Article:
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Apple Verdict Marks Digital Power Shift In Book Publishing

Publication Date: 
July 12, 2013
Sam Gustin

Professor Mark Lemely spoke with Time's Sam Gustin on Apple's verdict and what it means for the future of the publishing industry.

Apple suffered a major legal defeat this week when a federal judge ruled that the tech giant violated U.S. antitrust law by orchestrating a conspiracy with five big publishers to raise electronic book prices. Consumers won’t feel much immediate impact from the decision, however, because e-book prices have fallen sharply since the publishers agreed to settle the charges before Apple’s trial.

The most interesting aspect of the case is the future of the publishing industry itself, says Mark Lemley, a Stanford law school professor and antitrust expert. The settlement limits publishers’ ability to influence the retail price of e-books, underscoring their waning power as the industry hurtles toward a future in which most books are bought and read in digital form.


“This was the publishers’ last-ditch effort to prop up their print business model,” said Lemley. “Over the long-term, it’s going to be very hard for them to maintain their traditional role as intermediaries, in which they take the lion’s share of industry profits.” Judge Cote determined that the goal of the conspiracy was to undermine Amazon, which had spooked the publishers by selling e-books for $9.99 — below wholesale cost — in order to drive sales of its Kindle e-reader.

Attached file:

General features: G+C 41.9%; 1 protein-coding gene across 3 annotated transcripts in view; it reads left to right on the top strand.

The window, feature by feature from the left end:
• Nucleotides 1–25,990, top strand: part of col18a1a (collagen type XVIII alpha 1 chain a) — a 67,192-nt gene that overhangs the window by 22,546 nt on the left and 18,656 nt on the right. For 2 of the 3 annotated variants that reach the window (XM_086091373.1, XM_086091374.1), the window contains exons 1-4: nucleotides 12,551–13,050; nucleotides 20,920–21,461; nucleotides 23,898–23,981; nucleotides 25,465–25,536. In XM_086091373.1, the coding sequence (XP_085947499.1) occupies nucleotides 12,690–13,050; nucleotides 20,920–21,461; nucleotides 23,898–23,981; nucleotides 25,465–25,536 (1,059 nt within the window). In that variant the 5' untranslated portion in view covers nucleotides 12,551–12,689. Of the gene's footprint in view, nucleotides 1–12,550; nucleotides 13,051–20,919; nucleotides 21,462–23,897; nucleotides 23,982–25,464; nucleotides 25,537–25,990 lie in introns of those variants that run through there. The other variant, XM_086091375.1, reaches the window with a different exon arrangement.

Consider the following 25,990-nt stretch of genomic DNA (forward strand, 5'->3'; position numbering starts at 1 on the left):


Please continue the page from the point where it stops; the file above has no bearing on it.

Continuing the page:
“The settlement had the effect of breaking up the conspiracy and introducing price competition back into the market,” said Lemley. Over the last year, the average price for best-selling e-books has declined by nearly 50%, according to Jeremy Greenfield, editorial director at Digital Book World, a leading trade publication covering the e-book and digital publishing business.


If Apple had settled, it could have been viewed as a tacit acknowledgement that Jobs might have broken the law, Lemley said. After all, some of the most damning evidence introduced during the trial included Jobs's own statements, such as his now-infamous quote to his biographer Walter Isaacson: "We told the publishers, 'We'll go to the agency model, where you set the price, and we get our 30%, and yes, the customer pays a little more, but that’s what you want anyway.'"